“It’s not as scary as you think” might as well be the subtitle to all performances of contemporary art music, so desperate are performers to reassure their audiences with promises of accessibility and reinvention. The London Contemporary Orchestra is young and hip and its performances are definitely not as scary as you might think – they are scarier and all the more exhilarating for it. Catch one while you still can: they may not be around for much longer.

The London Contemporary Orchestra’s “Imagined Occasions” performances are on 24 May, 22 August and 3 October at various locations in London

The London Contemporary Orchestra. Photograph: Jane Stockdale.

This article first appeared in the 27 May 2013 issue of the New Statesman, You were the future once

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Want to beat child poverty? End the freeze on working-age benefits

Freezing working-age benefits at a time of rising prices is both economically and morally unsound. 

We serve in politics to change lives. Yet for too long, many people and parts of Britain have felt ignored. Our response to Brexit must respond to their concerns and match their aspirations. By doing so, we can unite the country and build a fairer Britain.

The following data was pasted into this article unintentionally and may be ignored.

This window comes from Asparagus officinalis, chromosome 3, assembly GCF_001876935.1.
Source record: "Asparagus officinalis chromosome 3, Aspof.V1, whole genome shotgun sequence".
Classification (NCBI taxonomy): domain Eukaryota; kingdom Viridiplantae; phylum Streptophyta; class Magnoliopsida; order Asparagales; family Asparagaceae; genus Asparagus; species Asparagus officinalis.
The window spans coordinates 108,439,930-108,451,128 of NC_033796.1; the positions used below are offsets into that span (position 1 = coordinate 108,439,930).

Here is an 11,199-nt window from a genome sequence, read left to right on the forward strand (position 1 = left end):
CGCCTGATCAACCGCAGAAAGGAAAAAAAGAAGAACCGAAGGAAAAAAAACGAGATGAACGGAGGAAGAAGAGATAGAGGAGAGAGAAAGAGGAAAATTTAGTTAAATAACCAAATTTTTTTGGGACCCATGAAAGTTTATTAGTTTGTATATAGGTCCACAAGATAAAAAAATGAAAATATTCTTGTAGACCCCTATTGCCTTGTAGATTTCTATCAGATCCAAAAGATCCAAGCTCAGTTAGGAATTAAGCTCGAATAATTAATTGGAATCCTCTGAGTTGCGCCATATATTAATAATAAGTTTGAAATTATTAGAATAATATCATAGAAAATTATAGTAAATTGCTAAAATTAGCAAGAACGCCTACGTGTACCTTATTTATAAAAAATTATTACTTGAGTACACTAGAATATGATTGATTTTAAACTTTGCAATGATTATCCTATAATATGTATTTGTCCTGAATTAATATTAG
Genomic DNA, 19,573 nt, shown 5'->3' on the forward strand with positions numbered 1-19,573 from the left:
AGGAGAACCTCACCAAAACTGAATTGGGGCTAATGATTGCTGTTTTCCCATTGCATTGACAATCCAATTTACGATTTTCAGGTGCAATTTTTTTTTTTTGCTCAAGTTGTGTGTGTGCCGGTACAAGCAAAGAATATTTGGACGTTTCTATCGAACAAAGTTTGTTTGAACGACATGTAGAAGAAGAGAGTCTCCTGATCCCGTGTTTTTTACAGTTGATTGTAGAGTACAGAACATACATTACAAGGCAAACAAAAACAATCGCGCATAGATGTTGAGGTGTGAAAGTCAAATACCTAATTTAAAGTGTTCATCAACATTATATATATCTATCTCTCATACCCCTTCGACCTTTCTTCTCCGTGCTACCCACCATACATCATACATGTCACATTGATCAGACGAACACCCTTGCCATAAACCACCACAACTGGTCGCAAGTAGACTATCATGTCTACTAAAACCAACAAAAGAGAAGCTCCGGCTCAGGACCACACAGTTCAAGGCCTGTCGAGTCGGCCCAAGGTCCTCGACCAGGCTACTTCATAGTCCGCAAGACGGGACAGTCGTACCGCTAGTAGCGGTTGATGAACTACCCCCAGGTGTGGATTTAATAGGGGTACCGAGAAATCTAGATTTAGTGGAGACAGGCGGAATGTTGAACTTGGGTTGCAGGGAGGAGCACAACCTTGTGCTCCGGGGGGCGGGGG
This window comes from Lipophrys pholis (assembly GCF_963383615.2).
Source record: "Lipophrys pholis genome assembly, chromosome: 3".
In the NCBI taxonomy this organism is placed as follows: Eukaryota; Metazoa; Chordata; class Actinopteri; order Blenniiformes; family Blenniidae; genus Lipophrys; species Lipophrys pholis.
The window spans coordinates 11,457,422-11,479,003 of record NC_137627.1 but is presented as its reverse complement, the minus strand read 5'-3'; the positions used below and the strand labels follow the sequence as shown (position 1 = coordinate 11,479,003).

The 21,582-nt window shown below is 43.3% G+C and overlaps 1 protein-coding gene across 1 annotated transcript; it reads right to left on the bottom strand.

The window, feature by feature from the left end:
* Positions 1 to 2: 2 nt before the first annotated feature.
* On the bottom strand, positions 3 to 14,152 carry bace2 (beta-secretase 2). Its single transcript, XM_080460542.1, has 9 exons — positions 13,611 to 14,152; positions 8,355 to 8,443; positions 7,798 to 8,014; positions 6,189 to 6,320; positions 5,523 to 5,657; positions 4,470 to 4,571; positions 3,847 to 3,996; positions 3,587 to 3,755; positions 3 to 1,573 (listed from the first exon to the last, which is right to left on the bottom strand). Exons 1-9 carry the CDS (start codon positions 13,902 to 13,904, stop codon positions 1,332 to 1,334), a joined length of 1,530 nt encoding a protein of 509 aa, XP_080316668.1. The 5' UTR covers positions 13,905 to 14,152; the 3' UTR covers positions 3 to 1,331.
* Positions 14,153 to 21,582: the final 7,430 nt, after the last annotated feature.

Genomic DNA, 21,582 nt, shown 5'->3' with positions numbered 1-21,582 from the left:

Our future success as a country depends on making the most of all our talents. So we should begin with a simple goal – that child poverty must not be a feature of our country’s future.

The Institute for Fiscal Studies projects that relative child poverty will see the biggest increase in a generation in this Parliament. That is why it is so troubling that poverty has almost disappeared from the political agenda under David Cameron, and now Theresa May.

The last Labour Government’s record reminds us what can be achieved. Labour delivered the biggest improvement of any EU nation in lifting one million children out of poverty, transforming so many lives. Child poverty should scar our conscience as much as it does our children’s futures. So we have a duty to this generation to make progress once again.

In my Barnsley constituency, we have led a campaign bringing together Labour party members, community groups, and the local Labour Council to take action. My constituency party recently published its second child poverty report, which included contributions from across our community on addressing this challenge.

Ideas ranged from new requirements on developments for affordable housing, to expanding childcare, and the great example set by retired teachers lending their expertise to tutor local students. When more than 200 children in my constituency fall behind in language skills before they even start school, that local effort must be supported at the national level.